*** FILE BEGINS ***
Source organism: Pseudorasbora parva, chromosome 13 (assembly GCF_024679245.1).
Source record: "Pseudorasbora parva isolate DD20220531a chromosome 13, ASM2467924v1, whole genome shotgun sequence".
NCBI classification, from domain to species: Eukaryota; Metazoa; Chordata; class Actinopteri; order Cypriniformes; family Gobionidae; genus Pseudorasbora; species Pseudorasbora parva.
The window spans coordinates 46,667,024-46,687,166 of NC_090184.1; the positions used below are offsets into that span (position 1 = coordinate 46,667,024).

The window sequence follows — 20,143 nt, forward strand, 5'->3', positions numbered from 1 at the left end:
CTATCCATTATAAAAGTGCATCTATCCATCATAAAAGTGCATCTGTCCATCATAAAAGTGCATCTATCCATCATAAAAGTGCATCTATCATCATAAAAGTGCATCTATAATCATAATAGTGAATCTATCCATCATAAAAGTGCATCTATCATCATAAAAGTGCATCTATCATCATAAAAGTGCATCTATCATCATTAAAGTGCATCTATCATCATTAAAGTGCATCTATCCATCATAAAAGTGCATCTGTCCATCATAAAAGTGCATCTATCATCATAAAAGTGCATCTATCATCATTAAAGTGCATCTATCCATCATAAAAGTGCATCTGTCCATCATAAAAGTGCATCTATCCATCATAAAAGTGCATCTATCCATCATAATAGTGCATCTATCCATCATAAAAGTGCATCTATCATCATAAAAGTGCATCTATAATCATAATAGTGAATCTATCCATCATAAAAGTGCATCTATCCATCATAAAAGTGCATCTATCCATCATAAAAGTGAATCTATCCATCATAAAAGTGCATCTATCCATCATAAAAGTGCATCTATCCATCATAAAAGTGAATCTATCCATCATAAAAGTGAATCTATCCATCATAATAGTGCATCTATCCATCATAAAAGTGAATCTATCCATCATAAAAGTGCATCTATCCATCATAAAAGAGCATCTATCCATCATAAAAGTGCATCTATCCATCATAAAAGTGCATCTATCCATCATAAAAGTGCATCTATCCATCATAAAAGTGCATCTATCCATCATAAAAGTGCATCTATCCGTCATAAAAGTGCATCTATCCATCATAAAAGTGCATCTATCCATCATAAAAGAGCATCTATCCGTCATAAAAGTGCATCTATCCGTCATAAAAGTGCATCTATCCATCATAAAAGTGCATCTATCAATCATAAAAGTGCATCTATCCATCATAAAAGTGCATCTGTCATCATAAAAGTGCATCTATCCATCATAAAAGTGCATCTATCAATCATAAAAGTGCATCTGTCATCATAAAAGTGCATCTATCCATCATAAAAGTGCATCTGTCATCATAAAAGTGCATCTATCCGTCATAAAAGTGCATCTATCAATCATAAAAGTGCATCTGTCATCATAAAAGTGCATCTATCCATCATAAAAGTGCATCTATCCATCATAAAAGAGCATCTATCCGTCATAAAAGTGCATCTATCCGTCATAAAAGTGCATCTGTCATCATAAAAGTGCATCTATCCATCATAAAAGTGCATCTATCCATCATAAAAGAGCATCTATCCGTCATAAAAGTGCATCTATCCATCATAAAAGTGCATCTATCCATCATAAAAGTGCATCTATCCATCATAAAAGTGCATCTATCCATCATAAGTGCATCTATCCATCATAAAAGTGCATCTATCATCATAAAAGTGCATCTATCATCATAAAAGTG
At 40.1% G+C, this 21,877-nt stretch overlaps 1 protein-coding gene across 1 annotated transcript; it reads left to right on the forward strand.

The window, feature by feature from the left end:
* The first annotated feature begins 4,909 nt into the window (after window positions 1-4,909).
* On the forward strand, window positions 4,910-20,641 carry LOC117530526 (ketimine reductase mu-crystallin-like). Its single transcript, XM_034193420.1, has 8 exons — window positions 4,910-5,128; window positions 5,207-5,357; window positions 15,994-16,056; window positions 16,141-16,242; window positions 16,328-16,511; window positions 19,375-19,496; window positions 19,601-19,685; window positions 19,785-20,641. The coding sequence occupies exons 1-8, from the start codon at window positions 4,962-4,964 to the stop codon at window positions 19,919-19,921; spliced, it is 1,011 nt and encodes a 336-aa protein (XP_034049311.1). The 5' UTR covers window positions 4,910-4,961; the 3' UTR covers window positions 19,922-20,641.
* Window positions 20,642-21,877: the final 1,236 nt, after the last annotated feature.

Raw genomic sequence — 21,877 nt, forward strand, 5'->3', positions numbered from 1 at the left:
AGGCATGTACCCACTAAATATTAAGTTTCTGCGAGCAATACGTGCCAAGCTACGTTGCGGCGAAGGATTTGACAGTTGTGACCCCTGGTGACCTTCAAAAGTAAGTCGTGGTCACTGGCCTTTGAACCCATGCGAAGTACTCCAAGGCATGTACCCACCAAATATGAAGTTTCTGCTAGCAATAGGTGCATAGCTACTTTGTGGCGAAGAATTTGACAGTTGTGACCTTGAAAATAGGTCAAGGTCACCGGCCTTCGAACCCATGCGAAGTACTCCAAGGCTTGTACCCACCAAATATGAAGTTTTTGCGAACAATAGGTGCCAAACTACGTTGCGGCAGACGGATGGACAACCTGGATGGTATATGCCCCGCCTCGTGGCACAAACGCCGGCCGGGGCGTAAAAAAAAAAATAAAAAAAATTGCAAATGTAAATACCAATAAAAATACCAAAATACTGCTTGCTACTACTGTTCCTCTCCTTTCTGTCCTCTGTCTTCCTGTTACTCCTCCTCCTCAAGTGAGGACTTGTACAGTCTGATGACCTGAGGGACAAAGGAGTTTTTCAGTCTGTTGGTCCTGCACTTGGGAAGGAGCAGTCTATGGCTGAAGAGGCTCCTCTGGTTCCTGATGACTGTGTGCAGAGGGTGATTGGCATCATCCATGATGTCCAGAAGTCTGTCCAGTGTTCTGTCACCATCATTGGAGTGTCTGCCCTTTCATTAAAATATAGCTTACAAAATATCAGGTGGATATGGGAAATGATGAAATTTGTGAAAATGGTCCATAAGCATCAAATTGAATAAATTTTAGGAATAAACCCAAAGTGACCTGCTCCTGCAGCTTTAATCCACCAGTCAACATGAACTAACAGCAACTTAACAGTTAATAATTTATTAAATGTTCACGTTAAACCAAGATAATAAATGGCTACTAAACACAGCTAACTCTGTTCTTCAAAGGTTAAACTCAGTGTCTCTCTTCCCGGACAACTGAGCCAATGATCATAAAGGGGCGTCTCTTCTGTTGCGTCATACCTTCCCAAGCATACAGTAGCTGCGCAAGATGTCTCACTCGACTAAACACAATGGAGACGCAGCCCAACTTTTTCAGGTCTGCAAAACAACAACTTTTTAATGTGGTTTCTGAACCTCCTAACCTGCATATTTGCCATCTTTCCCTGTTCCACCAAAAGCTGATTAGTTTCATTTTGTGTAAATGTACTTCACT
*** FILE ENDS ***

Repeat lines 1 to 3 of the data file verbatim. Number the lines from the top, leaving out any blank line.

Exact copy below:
Source organism: Pseudorasbora parva, chromosome 13 (assembly GCF_024679245.1).
Source record: "Pseudorasbora parva isolate DD20220531a chromosome 13, ASM2467924v1, whole genome shotgun sequence".
NCBI classification, from domain to species: Eukaryota; Metazoa; Chordata; class Actinopteri; order Cypriniformes; family Gobionidae; genus Pseudorasbora; species Pseudorasbora parva.